There are many types of “minhagim.” Some minhagim refer to a custom to refrain from certain practices or behaviors, at times to avoid violating a prohibition (see Pesachim 50b) and at times for other reasons (such as kitniyot, cherem de-Rabbeinu Gershom, etc.). At times, the term “minhag” may simply refer to the common practice regarding a specific halakhic, or even non-halakhic, question. The term may refer to the practices and customs of a given geographical area regarding prayers and other ritual matters. The term “minhag” may also refer to new practices instituted by the prophets, Chazal, or more recent Rabbinic or communal leadership. Examples include taking (and hitting) the arava on Hoshana Rabba (Sukka 44a), Yom Tov Sheni (Beitza 4b), and reciting Hallel on Rosh Chodesh (Ta’anit 28b).
The Rishonim debate the status of certain customs, as well as the obligation to observe them. The Rambam (Hilkhot Mamrim 1:1-2) writes:
The members of the Supreme Sanhedrin in Jerusalem are the essence of the Oral Law. They are the pillars of instruction from which statutes and judgments issue forth for the entire Jewish People. Concerning them, the Torah commands: "You shall do according to the laws which they shall instruct you” (Devarim 17:11). This is a positive commandment…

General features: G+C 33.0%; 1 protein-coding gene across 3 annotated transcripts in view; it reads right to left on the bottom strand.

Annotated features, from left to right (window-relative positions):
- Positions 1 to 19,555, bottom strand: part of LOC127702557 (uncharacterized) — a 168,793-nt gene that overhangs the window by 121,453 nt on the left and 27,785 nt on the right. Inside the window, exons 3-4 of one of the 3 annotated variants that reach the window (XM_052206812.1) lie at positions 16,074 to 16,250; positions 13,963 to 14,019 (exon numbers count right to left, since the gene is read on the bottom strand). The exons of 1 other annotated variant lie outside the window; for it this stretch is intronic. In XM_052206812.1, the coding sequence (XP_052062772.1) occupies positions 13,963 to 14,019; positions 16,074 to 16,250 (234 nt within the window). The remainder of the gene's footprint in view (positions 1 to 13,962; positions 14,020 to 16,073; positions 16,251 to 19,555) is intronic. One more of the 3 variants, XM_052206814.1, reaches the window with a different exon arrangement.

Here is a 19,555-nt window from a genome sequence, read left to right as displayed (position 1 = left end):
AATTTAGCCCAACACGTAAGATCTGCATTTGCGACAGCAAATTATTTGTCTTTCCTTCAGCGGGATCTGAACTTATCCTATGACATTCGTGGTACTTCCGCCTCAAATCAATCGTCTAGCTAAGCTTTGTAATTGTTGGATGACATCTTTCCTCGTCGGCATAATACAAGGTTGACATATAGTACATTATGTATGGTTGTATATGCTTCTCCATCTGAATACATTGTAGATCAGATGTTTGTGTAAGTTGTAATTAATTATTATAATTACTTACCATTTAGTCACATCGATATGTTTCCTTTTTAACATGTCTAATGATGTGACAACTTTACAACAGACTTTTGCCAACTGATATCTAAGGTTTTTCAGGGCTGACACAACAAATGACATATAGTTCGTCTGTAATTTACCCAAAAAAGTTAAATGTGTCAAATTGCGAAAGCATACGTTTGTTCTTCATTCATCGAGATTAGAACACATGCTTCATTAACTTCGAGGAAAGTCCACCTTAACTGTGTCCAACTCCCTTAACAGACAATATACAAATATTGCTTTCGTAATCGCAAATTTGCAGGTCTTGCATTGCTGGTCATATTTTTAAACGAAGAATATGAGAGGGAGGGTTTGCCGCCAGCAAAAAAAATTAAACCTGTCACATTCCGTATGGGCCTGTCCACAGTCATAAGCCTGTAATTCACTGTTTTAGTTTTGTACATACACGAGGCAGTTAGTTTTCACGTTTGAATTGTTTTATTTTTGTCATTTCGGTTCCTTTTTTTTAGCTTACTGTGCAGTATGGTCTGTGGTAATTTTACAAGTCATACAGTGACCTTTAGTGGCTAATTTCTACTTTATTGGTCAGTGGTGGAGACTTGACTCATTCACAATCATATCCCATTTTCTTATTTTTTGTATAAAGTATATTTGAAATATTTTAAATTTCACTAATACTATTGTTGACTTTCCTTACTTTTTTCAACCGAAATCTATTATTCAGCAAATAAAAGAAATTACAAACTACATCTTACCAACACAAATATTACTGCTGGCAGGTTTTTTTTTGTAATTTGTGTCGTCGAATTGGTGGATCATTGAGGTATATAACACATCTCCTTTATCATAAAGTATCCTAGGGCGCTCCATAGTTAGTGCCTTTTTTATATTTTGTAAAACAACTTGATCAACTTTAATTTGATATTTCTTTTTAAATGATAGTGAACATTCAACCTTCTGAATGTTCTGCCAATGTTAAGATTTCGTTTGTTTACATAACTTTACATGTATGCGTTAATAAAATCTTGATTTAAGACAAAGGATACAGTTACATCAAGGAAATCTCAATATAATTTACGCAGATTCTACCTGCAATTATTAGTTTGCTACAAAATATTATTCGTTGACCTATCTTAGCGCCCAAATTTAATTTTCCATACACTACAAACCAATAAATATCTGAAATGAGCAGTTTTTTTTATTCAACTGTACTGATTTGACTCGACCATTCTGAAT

Any person who does not carry out their directives transgresses a negative commandment, as [the verse] continues: "Do not deviate from any of the statements they relate to you, neither right nor left."
We are obligated to heed their words whether they are learned them from the Oral Tradition, i.e., the Oral Law, derived on the basis of their own knowledge through one of the attributes of Biblical exegesis and it appeared to them that this is the correct interpretation of the matter, or instituted the matter as a safeguard for the Torah, as was necessary at a specific time. These are the decrees, edicts, and customs instituted by the Sages. It is a positive commandment to heed the court with regard to each of these three matters. A person who transgresses any of these types of directives transgresses a negative commandment.
This is derived from the continuation of the above verse in the following manner: "According to the laws which they shall instruct you" - this refers to the edicts, decrees, and customs which they instruct people at large to observe to strengthen the faith and perfect the world…
The Rambam implies that one who does not observe certain customs violates a biblical commandment. The Ramban, however, disagrees in his comments to the first “shoresh” of the Rambam’s Sefer Ha-Mitzvot. The Acharonim discuss this debate at great length.